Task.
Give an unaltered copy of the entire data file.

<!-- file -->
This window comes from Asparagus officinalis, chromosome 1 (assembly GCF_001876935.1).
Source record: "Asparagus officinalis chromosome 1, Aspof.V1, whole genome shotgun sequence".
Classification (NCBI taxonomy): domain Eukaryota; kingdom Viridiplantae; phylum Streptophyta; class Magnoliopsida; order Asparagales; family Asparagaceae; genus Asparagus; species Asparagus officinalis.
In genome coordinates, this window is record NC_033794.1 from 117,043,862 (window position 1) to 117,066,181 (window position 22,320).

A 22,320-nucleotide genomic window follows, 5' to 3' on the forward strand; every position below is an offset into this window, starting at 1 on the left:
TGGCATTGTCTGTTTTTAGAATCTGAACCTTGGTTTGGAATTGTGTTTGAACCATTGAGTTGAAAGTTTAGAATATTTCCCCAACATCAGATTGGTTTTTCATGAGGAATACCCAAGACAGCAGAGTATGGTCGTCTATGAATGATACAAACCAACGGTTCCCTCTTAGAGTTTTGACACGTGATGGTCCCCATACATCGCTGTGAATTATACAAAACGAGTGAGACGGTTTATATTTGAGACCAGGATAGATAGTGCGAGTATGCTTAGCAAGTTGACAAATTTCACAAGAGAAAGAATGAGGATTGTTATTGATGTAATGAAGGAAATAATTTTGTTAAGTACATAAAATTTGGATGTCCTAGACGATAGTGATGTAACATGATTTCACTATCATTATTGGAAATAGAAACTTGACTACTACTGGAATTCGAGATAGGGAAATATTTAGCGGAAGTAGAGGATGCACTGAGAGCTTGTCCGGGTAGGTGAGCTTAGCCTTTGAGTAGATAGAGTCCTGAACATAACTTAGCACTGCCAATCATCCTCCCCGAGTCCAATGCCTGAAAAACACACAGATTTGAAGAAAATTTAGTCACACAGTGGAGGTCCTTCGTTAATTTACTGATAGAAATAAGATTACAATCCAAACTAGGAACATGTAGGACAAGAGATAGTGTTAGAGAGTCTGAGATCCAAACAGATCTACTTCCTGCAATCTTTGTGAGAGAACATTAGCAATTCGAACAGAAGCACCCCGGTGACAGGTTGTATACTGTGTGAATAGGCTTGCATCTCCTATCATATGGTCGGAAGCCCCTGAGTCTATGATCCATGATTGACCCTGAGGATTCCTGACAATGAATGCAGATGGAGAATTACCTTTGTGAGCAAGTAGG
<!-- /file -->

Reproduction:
This window comes from Asparagus officinalis, chromosome 1 (assembly GCF_001876935.1).
Source record: "Asparagus officinalis chromosome 1, Aspof.V1, whole genome shotgun sequence".
Classification (NCBI taxonomy): domain Eukaryota; kingdom Viridiplantae; phylum Streptophyta; class Magnoliopsida; order Asparagales; family Asparagaceae; genus Asparagus; species Asparagus officinalis.
In genome coordinates, this window is record NC_033794.1 from 117,043,862 (window position 1) to 117,066,181 (window position 22,320).

A 22,320-nucleotide genomic window follows, 5' to 3' on the forward strand; every position below is an offset into this window, starting at 1 on the left:
TGGCATTGTCTGTTTTTAGAATCTGAACCTTGGTTTGGAATTGTGTTTGAACCATTGAGTTGAAAGTTTAGAATATTTCCCCAACATCAGATTGGTTTTTCATGAGGAATACCCAAGACAGCAGAGTATGGTCGTCTATGAATGATACAAACCAACGGTTCCCTCTTAGAGTTTTGACACGTGATGGTCCCCATACATCGCTGTGAATTATACAAAACGAGTGAGACGGTTTATATTTGAGACCAGGATAGATAGTGCGAGTATGCTTAGCAAGTTGACAAATTTCACAAGAGAAAGAATGAGGATTGTTATTGATGTAATGAAGGAAATAATTTTGTTAAGTACATAAAATTTGGATGTCCTAGACGATAGTGATGTAACATGATTTCACTATCATTATTGGAAATAGAAACTTGACTACTACTGGAATTCGAGATAGGGAAATATTTAGCGGAAGTAGAGGATGCACTGAGAGCTTGTCCGGGTAGGTGAGCTTAGCCTTTGAGTAGATAGAGTCCTGAACATAACTTAGCACTGCCAATCATCCTCCCCGAGTCCAATGCCTGAAAAACACACAGATTTGAAGAAAATTTAGTCACACAGTGGAGGTCCTTCGTTAATTTACTGATAGAAATAAGATTACAATCCAAACTAGGAACATGTAGGACAAGAGATAGTGTTAGAGAGTCTGAGATCCAAACAGATCTACTTCCTGCAATCTTTGTGAGAGAACATTAGCAATTCGAACAGAAGCACCCCGGTGACAGGTTGTATACTGTGTGAATAGGCTTGCATCTCCTATCATATGGTCGGAAGCCCCTGAGTCTATGATCCATGATTGACCCTGAGGATTCCTGACAATGAATGCAGATGGAGAATTACCTTTGTGAGCAAGTAGG